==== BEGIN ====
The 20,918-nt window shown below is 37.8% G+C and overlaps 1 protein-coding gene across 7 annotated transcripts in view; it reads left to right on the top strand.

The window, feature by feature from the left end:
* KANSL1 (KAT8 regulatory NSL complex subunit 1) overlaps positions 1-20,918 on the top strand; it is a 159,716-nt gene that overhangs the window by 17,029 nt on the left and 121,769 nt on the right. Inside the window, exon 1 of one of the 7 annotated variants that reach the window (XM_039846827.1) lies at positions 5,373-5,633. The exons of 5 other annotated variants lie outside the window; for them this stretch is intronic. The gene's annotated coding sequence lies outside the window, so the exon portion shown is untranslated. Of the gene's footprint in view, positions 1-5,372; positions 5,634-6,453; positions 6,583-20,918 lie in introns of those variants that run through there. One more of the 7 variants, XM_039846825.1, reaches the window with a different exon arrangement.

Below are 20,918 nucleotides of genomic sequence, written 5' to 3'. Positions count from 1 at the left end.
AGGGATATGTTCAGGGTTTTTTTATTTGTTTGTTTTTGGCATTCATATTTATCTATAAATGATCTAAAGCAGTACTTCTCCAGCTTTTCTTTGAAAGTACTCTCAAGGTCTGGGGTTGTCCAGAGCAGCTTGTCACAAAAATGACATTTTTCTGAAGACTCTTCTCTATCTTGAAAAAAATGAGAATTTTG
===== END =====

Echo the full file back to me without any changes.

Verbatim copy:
The 20,918-nt window shown below is 37.8% G+C and overlaps 1 protein-coding gene across 7 annotated transcripts in view; it reads left to right on the top strand.

The window, feature by feature from the left end:
* KANSL1 (KAT8 regulatory NSL complex subunit 1) overlaps positions 1-20,918 on the top strand; it is a 159,716-nt gene that overhangs the window by 17,029 nt on the left and 121,769 nt on the right. Inside the window, exon 1 of one of the 7 annotated variants that reach the window (XM_039846827.1) lies at positions 5,373-5,633. The exons of 5 other annotated variants lie outside the window; for them this stretch is intronic. The gene's annotated coding sequence lies outside the window, so the exon portion shown is untranslated. Of the gene's footprint in view, positions 1-5,372; positions 5,634-6,453; positions 6,583-20,918 lie in introns of those variants that run through there. One more of the 7 variants, XM_039846825.1, reaches the window with a different exon arrangement.

Below are 20,918 nucleotides of genomic sequence, written 5' to 3'. Positions count from 1 at the left end.
AGGGATATGTTCAGGGTTTTTTTATTTGTTTGTTTTTGGCATTCATATTTATCTATAAATGATCTAAAGCAGTACTTCTCCAGCTTTTCTTTGAAAGTACTCTCAAGGTCTGGGGTTGTCCAGAGCAGCTTGTCACAAAAATGACATTTTTCTGAAGACTCTTCTCTATCTTGAAAAAAATGAGAATTTTG